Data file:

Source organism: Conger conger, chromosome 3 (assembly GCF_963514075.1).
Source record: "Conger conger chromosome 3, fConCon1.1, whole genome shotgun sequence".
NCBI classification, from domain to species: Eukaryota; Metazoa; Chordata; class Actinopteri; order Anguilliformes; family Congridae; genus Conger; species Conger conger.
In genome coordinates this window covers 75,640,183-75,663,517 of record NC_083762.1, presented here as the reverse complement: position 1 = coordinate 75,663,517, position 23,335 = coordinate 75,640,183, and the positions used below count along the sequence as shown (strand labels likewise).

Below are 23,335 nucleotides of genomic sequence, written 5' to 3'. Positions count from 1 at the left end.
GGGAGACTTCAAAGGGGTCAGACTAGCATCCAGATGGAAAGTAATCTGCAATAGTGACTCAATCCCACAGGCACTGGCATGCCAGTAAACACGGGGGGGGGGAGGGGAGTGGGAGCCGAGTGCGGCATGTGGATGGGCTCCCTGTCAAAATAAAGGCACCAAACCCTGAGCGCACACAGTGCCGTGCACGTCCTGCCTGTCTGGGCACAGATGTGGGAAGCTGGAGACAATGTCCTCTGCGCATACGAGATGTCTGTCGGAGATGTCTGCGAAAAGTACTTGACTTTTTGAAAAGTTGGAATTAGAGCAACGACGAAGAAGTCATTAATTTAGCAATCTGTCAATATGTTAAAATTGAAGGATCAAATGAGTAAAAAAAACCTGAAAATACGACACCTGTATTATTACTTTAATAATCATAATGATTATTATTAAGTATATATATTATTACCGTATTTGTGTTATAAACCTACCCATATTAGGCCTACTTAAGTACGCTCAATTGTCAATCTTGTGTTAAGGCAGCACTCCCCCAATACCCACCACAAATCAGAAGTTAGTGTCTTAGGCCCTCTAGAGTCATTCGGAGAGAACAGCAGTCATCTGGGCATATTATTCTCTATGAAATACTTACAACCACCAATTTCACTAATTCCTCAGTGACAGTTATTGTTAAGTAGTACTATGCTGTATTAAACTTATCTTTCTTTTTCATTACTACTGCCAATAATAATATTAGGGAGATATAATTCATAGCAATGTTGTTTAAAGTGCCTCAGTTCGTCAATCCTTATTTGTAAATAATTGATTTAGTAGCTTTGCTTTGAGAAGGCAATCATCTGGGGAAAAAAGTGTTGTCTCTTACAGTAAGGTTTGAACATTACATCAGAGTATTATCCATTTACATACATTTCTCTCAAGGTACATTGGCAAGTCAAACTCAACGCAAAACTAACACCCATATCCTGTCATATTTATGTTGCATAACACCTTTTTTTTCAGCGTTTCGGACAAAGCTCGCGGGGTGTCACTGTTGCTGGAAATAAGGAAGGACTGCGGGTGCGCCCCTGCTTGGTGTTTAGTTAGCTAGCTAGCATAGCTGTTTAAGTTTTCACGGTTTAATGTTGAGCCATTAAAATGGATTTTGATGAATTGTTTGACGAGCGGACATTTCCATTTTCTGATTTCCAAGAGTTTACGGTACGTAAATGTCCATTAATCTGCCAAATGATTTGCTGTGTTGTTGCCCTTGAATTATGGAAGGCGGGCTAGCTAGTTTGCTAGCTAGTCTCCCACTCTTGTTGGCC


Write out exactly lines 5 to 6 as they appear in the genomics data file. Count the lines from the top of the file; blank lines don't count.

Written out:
Below are 23,335 nucleotides of genomic sequence, written 5' to 3'. Positions count from 1 at the left end.
GGGAGACTTCAAAGGGGTCAGACTAGCATCCAGATGGAAAGTAATCTGCAATAGTGACTCAATCCCACAGGCACTGGCATGCCAGTAAACACGGGGGGGGGGAGGGGAGTGGGAGCCGAGTGCGGCATGTGGATGGGCTCCCTGTCAAAATAAAGGCACCAAACCCTGAGCGCACACAGTGCCGTGCACGTCCTGCCTGTCTGGGCACAGATGTGGGAAGCTGGAGACAATGTCCTCTGCGCATACGAGATGTCTGTCGGAGATGTCTGCGAAAAGTACTTGACTTTTTGAAAAGTTGGAATTAGAGCAACGACGAAGAAGTCATTAATTTAGCAATCTGTCAATATGTTAAAATTGAAGGATCAAATGAGTAAAAAAAACCTGAAAATACGACACCTGTATTATTACTTTAATAATCATAATGATTATTATTAAGTATATATATTATTACCGTATTTGTGTTATAAACCTACCCATATTAGGCCTACTTAAGTACGCTCAATTGTCAATCTTGTGTTAAGGCAGCACTCCCCCAATACCCACCACAAATCAGAAGTTAGTGTCTTAGGCCCTCTAGAGTCATTCGGAGAGAACAGCAGTCATCTGGGCATATTATTCTCTATGAAATACTTACAACCACCAATTTCACTAATTCCTCAGTGACAGTTATTGTTAAGTAGTACTATGCTGTATTAAACTTATCTTTCTTTTTCATTACTACTGCCAATAATAATATTAGGGAGATATAATTCATAGCAATGTTGTTTAAAGTGCCTCAGTTCGTCAATCCTTATTTGTAAATAATTGATTTAGTAGCTTTGCTTTGAGAAGGCAATCATCTGGGGAAAAAAGTGTTGTCTCTTACAGTAAGGTTTGAACATTACATCAGAGTATTATCCATTTACATACATTTCTCTCAAGGTACATTGGCAAGTCAAACTCAACGCAAAACTAACACCCATATCCTGTCATATTTATGTTGCATAACACCTTTTTTTTCAGCGTTTCGGACAAAGCTCGCGGGGTGTCACTGTTGCTGGAAATAAGGAAGGACTGCGGGTGCGCCCCTGCTTGGTGTTTAGTTAGCTAGCTAGCATAGCTGTTTAAGTTTTCACGGTTTAATGTTGAGCCATTAAAATGGATTTTGATGAATTGTTTGACGAGCGGACATTTCCATTTTCTGATTTCCAAGAGTTTACGGTACGTAAATGTCCATTAATCTGCCAAATGATTTGCTGTGTTGTTGCCCTTGAATTATGGAAGGCGGGCTAGCTAGTTTGCTAGCTAGTCTCCCACTCTTGTTGGCC